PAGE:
• What examples are there of effective inclusion of vulnerable groups’ needs and aspirations in planning for and implementation of social and economic integration? What is the impact of their exclusion?

 

Please note: We ask all authors to give appropriate consideration to the particular relevance of their responses to persons with disabilities, to LGBTIQ+ persons, to older persons, and to other groups with specific vulnerabilities and characteristics, and to seek to include a gendered approach as part of their articles.

Deadline for submission of articles: 14th August

We welcome articles of between 1,200 and 2,500 words. Please note that the maximum of 2,500 words includes any endnotes. We accept articles in English, Arabic, French and Spanish. If you wish to submit your article in another language, please indicate this when you email us to outline your topic and we will discuss options with you.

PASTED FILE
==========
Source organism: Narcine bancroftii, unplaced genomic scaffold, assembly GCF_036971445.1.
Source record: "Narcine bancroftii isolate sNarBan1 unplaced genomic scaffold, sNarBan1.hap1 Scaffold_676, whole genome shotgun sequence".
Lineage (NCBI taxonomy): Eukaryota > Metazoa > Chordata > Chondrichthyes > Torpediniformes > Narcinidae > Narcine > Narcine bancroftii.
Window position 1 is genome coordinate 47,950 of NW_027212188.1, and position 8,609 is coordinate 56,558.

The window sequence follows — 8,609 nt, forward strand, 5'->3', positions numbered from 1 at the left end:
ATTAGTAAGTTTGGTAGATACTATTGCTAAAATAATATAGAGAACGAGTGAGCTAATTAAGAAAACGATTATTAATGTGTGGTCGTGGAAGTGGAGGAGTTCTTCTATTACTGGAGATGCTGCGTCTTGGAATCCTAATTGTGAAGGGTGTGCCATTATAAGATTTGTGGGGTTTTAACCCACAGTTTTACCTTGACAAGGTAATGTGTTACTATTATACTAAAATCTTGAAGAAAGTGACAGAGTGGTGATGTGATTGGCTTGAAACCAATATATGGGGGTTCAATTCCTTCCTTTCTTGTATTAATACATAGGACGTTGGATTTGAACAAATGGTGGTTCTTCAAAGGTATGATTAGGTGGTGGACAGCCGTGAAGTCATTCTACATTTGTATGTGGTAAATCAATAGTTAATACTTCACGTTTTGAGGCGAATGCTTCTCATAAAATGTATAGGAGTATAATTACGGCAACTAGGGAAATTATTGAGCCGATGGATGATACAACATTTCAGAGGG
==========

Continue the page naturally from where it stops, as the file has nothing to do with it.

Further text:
BEFORE WRITING YOUR ARTICLE: If you are interested in contributing, please visit our webpage Writing for FMR where you will find guidance on 'Writing your article proposal'. Please read that and then email the Editors at fmr@qeh.ox.ac.uk with your article proposal, so that we can provide feedback. We will then notify you to say if we are interested in receiving your submission, and will at that stage provide you with further guidance and our submission requirements.

We are happy to correspond in English, French and Spanish and have some capacity to respond in Arabic.

As a magazine, we want to reflect the experiences and knowledge of communities and individuals directly affected by these questions. If you have suggestions of colleagues or others who may wish to contribute, please do email us; we are happy to work with individuals to help them develop an article and very keen to have displaced people’s perspectives reflected in the magazine.